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Mark Fromholt is alone in a vast open space.
“I am Tom Hanks in a 40,000-square-foot building,” said Fromholt, the general manager of Samuel’s Grande Manor, an exquisitely decorated – and now empty – wedding and events space in Clarence.
Samuel’s has a staff of 60 during its busy season. Today, Fromholt is it — and he’s working part time. But his days feeling like Hank’s “Castaway” movie character stranded on a deserted island may be changing.
Samuel’s is considering opening temporarily as a seafood or live-entertainment restaurant until weddings and other big events are allowed.
Fromholt, who says he has “lost count” of how many weddings and banquets he has had to cancel or postpone, is gathering ideas being used in other regions on safe seating arrangements (it could be fewer people per table, for example, or seating as family units) and awaiting regulations on capacity allowed.
Fromholt believes the oft-referenced “new normal” will eventually resemble the old normal, with people eating and drinking in large groups. But “when that happens,” he said, “I don't know.”
For now, he can only prepare for what’s next — and while that's certain to be smaller and more spacious, he'll no longer be standing alone.
– Tim O'Shei
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Bush Industries makes ready-to-assemble office furniture, ideal products for the home office settings so many of us have been thrust into.
But until this week, the Jamestown plant was on the manufacturing sidelines. Now that workers have returned, they are encountering all kinds of changes.
"Overall people seem to be happy to start getting back to somewhat of a normal schedule and they have been very pleasant as a general rule," said Angie Turner, human resources director.
Bush has changed shift schedules and assignments, to cut down the number of people working at any one time, said Michael Evans, the president and CEO. The plant has implemented social distancing protocols and is taking workers' temperatures daily, and workers are donning personal protective equipment.
"We were very concerned about the impact of the potential impact of shift changes," Evans said. "While we did lose some long-tenured employees to retirement, the response was very good and we had well over 90% of our people come back to work."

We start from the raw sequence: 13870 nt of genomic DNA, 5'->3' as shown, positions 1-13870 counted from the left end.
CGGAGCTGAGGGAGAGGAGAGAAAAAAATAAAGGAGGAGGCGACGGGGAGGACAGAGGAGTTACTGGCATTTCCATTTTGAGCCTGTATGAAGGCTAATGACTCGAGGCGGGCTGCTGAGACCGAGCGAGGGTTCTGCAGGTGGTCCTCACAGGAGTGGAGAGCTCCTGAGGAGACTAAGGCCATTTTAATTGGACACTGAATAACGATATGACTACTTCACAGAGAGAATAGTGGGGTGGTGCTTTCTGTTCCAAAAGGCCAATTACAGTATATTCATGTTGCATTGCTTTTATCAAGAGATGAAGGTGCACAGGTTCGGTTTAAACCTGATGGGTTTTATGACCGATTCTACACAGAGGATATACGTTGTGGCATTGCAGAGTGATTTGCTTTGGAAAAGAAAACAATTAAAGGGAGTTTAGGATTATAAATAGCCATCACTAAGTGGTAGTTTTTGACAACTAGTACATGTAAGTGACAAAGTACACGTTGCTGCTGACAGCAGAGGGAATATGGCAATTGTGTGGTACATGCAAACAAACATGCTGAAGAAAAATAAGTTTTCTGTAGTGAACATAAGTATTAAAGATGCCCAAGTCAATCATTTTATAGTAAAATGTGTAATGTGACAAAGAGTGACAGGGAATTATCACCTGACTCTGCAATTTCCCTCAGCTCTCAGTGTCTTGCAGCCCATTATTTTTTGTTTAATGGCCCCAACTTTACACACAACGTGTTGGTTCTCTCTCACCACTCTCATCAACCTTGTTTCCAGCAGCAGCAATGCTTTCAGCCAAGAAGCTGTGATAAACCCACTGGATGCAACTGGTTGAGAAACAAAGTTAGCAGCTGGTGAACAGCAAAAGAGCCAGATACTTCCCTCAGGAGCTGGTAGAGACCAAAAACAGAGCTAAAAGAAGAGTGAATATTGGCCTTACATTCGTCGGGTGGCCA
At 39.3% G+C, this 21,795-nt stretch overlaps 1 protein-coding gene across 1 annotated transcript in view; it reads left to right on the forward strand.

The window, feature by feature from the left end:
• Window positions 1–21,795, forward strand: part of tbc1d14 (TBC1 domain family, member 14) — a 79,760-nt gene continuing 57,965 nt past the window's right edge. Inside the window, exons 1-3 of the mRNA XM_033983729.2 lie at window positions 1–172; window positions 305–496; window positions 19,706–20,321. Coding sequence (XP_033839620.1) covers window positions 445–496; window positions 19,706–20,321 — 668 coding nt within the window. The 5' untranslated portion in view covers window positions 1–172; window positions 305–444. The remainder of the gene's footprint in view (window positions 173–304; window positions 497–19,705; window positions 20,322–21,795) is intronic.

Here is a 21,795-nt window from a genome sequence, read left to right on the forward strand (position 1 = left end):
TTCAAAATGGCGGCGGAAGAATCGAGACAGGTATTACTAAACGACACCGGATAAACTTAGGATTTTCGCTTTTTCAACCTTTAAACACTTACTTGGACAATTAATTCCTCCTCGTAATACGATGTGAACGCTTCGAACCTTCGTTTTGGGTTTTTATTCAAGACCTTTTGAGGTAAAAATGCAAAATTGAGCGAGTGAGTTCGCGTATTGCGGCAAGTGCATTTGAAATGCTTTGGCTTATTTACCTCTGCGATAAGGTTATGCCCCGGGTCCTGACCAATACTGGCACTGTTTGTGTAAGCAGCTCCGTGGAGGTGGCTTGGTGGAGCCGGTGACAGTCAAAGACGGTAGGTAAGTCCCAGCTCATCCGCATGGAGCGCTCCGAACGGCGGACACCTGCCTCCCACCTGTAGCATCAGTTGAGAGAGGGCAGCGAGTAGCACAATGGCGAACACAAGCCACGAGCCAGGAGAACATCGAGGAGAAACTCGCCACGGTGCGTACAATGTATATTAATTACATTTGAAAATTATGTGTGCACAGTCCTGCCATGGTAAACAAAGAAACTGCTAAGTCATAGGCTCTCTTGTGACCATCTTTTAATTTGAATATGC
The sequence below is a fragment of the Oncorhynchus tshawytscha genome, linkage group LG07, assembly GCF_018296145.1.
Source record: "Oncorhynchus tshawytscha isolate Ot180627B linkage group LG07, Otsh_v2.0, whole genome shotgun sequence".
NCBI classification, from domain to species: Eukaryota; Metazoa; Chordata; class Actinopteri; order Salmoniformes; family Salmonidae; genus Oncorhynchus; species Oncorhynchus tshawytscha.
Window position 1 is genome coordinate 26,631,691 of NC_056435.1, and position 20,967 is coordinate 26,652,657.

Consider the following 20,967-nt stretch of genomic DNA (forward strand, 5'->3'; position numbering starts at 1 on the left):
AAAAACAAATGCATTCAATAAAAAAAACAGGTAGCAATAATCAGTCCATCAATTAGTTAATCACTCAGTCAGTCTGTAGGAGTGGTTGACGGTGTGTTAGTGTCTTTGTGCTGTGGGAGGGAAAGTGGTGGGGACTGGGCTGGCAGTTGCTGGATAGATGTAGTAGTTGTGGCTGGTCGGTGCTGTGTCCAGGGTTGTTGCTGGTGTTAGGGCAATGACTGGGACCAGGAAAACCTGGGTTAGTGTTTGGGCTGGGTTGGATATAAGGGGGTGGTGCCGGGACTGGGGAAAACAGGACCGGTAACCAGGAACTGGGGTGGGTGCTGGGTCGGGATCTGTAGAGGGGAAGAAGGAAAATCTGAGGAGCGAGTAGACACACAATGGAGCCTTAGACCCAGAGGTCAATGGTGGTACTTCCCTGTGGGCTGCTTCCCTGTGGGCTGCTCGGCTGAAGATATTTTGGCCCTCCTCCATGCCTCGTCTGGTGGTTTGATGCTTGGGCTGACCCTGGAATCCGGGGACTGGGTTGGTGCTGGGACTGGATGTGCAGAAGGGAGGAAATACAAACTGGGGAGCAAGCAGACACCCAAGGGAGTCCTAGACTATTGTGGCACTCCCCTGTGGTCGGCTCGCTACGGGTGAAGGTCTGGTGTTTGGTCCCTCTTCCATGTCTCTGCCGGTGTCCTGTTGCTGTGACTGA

The plant has put up yellow movable barriers, resembling shower curtains, on its main packing line to keep workers apart. The company has also installed barriers at work stations on the main assembly line.
The company also set up an additional break area, so that the main break room doesn't get overcrowded. Which means Bush employees are seeing changes even in places where they don't work.
– Matt Glynn
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If readers know exactly what they want, the Lockport Public Library will be able to provide books for them starting next Wednesday.
That's when the library plans to reopen, but only to those who have emailed ahead to reserve a particular book. Phone reservations will be allowed starting next week. A valid library card and a face mask will be mandatory for those picking up their choices, director Beverly Federspiel said.
"There's no browsing. It's in, pick up your item and leave," Federspiel said. "We're not happy about that, but we're happy that at least we can start getting materials out to our community."
No other library services will be available at first. A full reopening probably won't happen until the same time that restaurants will be allowed to serve sit-down customers, Federspiel said.
"That's because they see us as a gathering place," Federspiel said. "We've already plexiglassed off our service areas in anticipation of that."
Besides opening the boxes of new books, Federspiel's team faces 19 carts of returned books, placed in the book drop since the closure, that need to be placed back on the shelves.
— Thomas J. Prohaska
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Domenic Cortese was ready to go to work even before Cuomo gave the go-ahead.
The president of Cortese Construction Services Corp. had heard the governor talk on Sunday about opening up Western New York. So he immediately texted his team to get them back to work the next day.